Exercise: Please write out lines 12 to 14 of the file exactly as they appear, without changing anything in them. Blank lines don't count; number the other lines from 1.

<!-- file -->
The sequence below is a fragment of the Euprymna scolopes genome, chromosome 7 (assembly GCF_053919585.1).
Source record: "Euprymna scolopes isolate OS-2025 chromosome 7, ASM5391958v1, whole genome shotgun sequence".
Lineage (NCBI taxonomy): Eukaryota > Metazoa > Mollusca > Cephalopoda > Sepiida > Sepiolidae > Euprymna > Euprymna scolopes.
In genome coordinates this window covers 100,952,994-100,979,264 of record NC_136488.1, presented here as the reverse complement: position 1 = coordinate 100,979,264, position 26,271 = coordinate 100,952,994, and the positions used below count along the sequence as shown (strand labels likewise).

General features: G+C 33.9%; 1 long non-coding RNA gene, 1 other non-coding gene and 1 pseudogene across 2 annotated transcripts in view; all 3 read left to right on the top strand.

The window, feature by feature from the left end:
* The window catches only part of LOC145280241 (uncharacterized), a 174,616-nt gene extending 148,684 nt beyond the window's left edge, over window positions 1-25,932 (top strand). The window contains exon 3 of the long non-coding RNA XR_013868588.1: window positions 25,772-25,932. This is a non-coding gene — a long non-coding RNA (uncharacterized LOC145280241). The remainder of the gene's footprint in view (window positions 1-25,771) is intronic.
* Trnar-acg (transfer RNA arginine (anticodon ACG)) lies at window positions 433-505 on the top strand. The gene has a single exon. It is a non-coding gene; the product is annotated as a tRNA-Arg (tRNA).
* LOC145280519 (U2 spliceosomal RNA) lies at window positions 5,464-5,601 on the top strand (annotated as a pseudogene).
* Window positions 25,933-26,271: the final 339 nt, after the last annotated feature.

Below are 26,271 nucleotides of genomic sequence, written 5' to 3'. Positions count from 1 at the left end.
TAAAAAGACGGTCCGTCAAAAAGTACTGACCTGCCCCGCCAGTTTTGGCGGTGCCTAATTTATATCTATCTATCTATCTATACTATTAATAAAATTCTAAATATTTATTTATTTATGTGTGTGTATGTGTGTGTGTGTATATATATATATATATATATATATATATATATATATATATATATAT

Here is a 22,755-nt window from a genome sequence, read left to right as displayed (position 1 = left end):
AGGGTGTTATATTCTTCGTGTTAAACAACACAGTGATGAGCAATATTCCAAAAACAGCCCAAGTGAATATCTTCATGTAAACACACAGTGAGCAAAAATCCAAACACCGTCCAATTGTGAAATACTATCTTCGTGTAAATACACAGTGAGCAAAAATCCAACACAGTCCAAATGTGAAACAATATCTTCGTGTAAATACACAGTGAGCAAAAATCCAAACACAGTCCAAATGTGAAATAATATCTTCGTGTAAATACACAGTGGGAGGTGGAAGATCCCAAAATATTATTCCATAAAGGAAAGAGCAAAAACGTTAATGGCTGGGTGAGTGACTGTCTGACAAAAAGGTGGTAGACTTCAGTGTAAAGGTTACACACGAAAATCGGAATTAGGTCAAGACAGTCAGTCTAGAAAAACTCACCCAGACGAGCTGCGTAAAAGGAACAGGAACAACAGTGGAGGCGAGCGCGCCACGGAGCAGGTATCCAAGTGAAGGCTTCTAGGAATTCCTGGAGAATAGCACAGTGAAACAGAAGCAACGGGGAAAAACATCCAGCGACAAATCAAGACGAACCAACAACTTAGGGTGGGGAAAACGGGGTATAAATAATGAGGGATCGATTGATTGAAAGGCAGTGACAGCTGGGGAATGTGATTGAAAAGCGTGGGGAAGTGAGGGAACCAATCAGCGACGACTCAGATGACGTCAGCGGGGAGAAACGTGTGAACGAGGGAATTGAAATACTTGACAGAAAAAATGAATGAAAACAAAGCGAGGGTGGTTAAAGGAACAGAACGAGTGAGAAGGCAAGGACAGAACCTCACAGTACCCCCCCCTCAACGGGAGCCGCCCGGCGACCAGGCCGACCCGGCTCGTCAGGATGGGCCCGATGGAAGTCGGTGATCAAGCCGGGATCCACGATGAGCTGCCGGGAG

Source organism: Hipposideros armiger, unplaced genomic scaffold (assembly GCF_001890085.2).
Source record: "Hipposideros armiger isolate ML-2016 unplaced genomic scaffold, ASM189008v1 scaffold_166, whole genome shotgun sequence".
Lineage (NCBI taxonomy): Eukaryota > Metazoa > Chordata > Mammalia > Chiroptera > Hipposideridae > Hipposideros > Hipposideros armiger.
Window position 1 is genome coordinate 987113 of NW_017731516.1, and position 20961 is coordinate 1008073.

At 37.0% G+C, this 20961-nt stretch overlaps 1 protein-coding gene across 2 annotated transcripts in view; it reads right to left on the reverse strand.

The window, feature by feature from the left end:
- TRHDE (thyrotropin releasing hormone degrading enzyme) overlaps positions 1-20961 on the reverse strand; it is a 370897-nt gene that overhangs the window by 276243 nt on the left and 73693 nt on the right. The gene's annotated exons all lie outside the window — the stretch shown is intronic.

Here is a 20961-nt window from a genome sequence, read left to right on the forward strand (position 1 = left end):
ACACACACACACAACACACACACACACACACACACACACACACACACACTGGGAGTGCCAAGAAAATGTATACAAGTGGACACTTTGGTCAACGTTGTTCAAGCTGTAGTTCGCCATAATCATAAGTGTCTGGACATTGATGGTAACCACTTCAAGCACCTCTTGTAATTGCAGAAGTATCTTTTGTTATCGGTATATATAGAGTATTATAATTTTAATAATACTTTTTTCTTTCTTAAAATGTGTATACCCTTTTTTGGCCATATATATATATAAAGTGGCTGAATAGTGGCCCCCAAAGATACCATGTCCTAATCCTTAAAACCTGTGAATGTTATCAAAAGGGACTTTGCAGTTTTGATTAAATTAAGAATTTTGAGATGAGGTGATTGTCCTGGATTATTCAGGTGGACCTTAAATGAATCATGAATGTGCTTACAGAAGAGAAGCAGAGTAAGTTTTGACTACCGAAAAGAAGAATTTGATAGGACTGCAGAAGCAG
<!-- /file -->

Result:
TAAAAAGACGGTCCGTCAAAAAGTACTGACCTGCCCCGCCAGTTTTGGCGGTGCCTAATTTATATCTATCTATCTATCTATACTATTAATAAAATTCTAAATATTTATTTATTTATGTGTGTGTATGTGTGTGTGTGTATATATATATATATATATATATATATATATATATATATATATATAT

Here is a 22,755-nt window from a genome sequence, read left to right as displayed (position 1 = left end):
AGGGTGTTATATTCTTCGTGTTAAACAACACAGTGATGAGCAATATTCCAAAAACAGCCCAAGTGAATATCTTCATGTAAACACACAGTGAGCAAAAATCCAAACACCGTCCAATTGTGAAATACTATCTTCGTGTAAATACACAGTGAGCAAAAATCCAACACAGTCCAAATGTGAAACAATATCTTCGTGTAAATACACAGTGAGCAAAAATCCAAACACAGTCCAAATGTGAAATAATATCTTCGTGTAAATACACAGTGGGAGGTGGAAGATCCCAAAATATTATTCCATAAAGGAAAGAGCAAAAACGTTAATGGCTGGGTGAGTGACTGTCTGACAAAAAGGTGGTAGACTTCAGTGTAAAGGTTACACACGAAAATCGGAATTAGGTCAAGACAGTCAGTCTAGAAAAACTCACCCAGACGAGCTGCGTAAAAGGAACAGGAACAACAGTGGAGGCGAGCGCGCCACGGAGCAGGTATCCAAGTGAAGGCTTCTAGGAATTCCTGGAGAATAGCACAGTGAAACAGAAGCAACGGGGAAAAACATCCAGCGACAAATCAAGACGAACCAACAACTTAGGGTGGGGAAAACGGGGTATAAATAATGAGGGATCGATTGATTGAAAGGCAGTGACAGCTGGGGAATGTGATTGAAAAGCGTGGGGAAGTGAGGGAACCAATCAGCGACGACTCAGATGACGTCAGCGGGGAGAAACGTGTGAACGAGGGAATTGAAATACTTGACAGAAAAAATGAATGAAAACAAAGCGAGGGTGGTTAAAGGAACAGAACGAGTGAGAAGGCAAGGACAGAACCTCACAGTACCCCCCCCTCAACGGGAGCCGCCCGGCGACCAGGCCGACCCGGCTCGTCAGGATGGGCCCGATGGAAGTCGGTGATCAAGCCGGGATCCACGATGAGCTGCCGGGAG